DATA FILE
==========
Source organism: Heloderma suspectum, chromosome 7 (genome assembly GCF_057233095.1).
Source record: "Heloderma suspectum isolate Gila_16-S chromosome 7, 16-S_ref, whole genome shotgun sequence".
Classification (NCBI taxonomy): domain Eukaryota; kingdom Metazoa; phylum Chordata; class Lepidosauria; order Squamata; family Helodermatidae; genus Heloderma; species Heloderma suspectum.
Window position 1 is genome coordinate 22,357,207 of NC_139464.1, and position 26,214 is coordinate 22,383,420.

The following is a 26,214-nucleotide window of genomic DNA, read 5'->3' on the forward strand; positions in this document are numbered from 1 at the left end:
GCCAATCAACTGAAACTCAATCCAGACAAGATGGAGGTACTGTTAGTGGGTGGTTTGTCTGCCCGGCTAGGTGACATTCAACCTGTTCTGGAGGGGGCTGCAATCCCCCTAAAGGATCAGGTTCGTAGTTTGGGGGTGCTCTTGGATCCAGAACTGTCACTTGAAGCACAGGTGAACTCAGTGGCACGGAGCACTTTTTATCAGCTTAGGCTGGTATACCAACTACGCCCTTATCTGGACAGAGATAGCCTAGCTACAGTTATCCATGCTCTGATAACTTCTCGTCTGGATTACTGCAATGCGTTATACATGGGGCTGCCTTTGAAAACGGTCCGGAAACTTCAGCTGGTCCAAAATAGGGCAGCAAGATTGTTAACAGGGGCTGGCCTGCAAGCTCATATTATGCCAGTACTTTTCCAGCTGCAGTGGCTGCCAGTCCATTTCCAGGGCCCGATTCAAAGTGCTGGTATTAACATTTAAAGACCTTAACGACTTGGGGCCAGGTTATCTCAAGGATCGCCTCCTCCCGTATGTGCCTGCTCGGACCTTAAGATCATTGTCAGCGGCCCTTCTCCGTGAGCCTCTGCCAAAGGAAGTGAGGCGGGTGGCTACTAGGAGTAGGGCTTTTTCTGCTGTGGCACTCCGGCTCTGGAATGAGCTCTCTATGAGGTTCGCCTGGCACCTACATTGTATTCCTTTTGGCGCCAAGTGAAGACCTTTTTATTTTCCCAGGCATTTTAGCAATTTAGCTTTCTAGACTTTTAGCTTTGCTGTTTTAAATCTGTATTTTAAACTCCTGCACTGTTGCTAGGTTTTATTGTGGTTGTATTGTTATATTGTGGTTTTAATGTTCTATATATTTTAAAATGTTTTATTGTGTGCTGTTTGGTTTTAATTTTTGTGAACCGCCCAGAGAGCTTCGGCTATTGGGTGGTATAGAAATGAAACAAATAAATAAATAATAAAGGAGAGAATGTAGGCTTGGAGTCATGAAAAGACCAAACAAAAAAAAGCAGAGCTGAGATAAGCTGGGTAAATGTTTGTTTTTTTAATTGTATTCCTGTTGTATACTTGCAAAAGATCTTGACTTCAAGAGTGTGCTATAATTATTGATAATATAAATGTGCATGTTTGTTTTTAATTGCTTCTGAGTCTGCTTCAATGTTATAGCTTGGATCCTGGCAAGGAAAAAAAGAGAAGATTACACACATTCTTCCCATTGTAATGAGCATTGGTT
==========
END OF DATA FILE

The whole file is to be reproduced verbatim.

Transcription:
Source organism: Heloderma suspectum, chromosome 7 (genome assembly GCF_057233095.1).
Source record: "Heloderma suspectum isolate Gila_16-S chromosome 7, 16-S_ref, whole genome shotgun sequence".
Classification (NCBI taxonomy): domain Eukaryota; kingdom Metazoa; phylum Chordata; class Lepidosauria; order Squamata; family Helodermatidae; genus Heloderma; species Heloderma suspectum.
Window position 1 is genome coordinate 22,357,207 of NC_139464.1, and position 26,214 is coordinate 22,383,420.

The following is a 26,214-nucleotide window of genomic DNA, read 5'->3' on the forward strand; positions in this document are numbered from 1 at the left end:
GCCAATCAACTGAAACTCAATCCAGACAAGATGGAGGTACTGTTAGTGGGTGGTTTGTCTGCCCGGCTAGGTGACATTCAACCTGTTCTGGAGGGGGCTGCAATCCCCCTAAAGGATCAGGTTCGTAGTTTGGGGGTGCTCTTGGATCCAGAACTGTCACTTGAAGCACAGGTGAACTCAGTGGCACGGAGCACTTTTTATCAGCTTAGGCTGGTATACCAACTACGCCCTTATCTGGACAGAGATAGCCTAGCTACAGTTATCCATGCTCTGATAACTTCTCGTCTGGATTACTGCAATGCGTTATACATGGGGCTGCCTTTGAAAACGGTCCGGAAACTTCAGCTGGTCCAAAATAGGGCAGCAAGATTGTTAACAGGGGCTGGCCTGCAAGCTCATATTATGCCAGTACTTTTCCAGCTGCAGTGGCTGCCAGTCCATTTCCAGGGCCCGATTCAAAGTGCTGGTATTAACATTTAAAGACCTTAACGACTTGGGGCCAGGTTATCTCAAGGATCGCCTCCTCCCGTATGTGCCTGCTCGGACCTTAAGATCATTGTCAGCGGCCCTTCTCCGTGAGCCTCTGCCAAAGGAAGTGAGGCGGGTGGCTACTAGGAGTAGGGCTTTTTCTGCTGTGGCACTCCGGCTCTGGAATGAGCTCTCTATGAGGTTCGCCTGGCACCTACATTGTATTCCTTTTGGCGCCAAGTGAAGACCTTTTTATTTTCCCAGGCATTTTAGCAATTTAGCTTTCTAGACTTTTAGCTTTGCTGTTTTAAATCTGTATTTTAAACTCCTGCACTGTTGCTAGGTTTTATTGTGGTTGTATTGTTATATTGTGGTTTTAATGTTCTATATATTTTAAAATGTTTTATTGTGTGCTGTTTGGTTTTAATTTTTGTGAACCGCCCAGAGAGCTTCGGCTATTGGGTGGTATAGAAATGAAACAAATAAATAAATAATAAAGGAGAGAATGTAGGCTTGGAGTCATGAAAAGACCAAACAAAAAAAAGCAGAGCTGAGATAAGCTGGGTAAATGTTTGTTTTTTTAATTGTATTCCTGTTGTATACTTGCAAAAGATCTTGACTTCAAGAGTGTGCTATAATTATTGATAATATAAATGTGCATGTTTGTTTTTAATTGCTTCTGAGTCTGCTTCAATGTTATAGCTTGGATCCTGGCAAGGAAAAAAAGAGAAGATTACACACATTCTTCCCATTGTAATGAGCATTGGTT